"Injury Rates, Ergonomic Factors and Work Conditions associated with musculoskeletal injuries among school custodians" may not sound like a catchy title, but it has already saved years of pain for VSB engineers across the district.

The study looked at what people were doing in schools and how they could avoid injuries in their daily and seasonal duties. New technology and techniques to mitigate injuries were suggested including working in pairs when doing heavy lifting, making sure equipment is ergonomically safe and developing best practices for any high risk tasks. The top tips of the report were compiled into two short booklets that were distributed throughout the district.

IUOE Local 963 Business Manager Tim DeVivo says the cooperation of VSB facilities engineers was crucial to the success of the project. It was a staff and union management project that relied heavily on the participation of VSB engineering staff.

"We want to really credit our workers for their full participation in this project," he says.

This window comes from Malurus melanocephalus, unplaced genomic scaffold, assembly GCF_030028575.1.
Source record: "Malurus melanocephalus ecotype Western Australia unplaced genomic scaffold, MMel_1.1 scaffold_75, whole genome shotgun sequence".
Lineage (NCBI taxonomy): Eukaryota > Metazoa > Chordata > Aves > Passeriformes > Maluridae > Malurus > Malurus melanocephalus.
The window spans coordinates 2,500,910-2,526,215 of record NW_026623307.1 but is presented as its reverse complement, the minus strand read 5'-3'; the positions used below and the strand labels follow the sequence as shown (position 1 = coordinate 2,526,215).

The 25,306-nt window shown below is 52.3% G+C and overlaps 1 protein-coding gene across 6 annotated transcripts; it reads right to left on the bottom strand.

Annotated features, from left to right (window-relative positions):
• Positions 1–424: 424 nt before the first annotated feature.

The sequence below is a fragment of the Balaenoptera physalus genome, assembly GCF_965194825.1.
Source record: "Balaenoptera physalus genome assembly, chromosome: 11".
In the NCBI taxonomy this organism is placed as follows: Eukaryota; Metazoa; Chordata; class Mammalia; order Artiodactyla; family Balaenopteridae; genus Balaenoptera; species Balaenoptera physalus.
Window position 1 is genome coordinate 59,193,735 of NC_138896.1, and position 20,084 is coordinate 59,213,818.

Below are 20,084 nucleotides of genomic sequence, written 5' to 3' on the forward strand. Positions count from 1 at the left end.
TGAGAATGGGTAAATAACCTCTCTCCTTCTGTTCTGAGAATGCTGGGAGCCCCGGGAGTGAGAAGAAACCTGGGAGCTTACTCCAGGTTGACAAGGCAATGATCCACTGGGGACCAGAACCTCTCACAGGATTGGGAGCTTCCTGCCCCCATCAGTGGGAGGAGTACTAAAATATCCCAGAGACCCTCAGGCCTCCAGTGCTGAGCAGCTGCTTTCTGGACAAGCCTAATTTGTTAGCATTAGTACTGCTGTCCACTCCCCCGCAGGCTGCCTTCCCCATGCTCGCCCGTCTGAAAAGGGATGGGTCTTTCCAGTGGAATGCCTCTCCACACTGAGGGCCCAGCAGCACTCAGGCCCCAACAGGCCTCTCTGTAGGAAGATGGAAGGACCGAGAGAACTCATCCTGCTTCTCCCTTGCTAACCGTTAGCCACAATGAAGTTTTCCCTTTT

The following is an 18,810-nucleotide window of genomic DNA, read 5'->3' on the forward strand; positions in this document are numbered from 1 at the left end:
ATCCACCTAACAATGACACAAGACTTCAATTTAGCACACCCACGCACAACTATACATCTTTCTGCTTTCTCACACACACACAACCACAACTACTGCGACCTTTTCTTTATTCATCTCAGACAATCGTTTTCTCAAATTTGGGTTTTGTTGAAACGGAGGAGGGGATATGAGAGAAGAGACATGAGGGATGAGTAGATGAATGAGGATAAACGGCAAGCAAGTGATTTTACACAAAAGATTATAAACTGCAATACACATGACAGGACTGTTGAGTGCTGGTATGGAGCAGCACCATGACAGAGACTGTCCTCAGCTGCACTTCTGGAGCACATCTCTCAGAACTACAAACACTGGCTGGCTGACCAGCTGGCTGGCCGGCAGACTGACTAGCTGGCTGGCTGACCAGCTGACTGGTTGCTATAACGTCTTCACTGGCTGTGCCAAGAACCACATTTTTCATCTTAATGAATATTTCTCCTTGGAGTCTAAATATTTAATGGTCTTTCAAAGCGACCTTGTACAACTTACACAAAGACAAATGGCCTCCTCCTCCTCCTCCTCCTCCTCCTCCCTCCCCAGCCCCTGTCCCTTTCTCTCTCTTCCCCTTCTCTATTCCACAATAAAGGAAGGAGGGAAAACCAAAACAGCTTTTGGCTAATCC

Within a few years, the rate of injuries among engineering staff plummeted. When in 2006 there was an average of 30 back strains or injuries, by 2010 the number had dropped by 66 per cent to 10.

Both the IUOE Local 963 and VSB Operations say they are pleased with the results. Not only are workers safer, but the overall medical and training costs to the board has been significantly reduced. A single back injury can be expensive when one factors in loss of working time and training replacement time. VSB Operations notes the cost of a single injury will frequently exceed $18,000 when all costs and factors are added up.

"The development of this study and its accompanying booklets has led to real and significant reductions in injuries each year among our building engineers," says Bill Ostrom, Manager of Operations at the Vancouver School Board. 

 

Back to top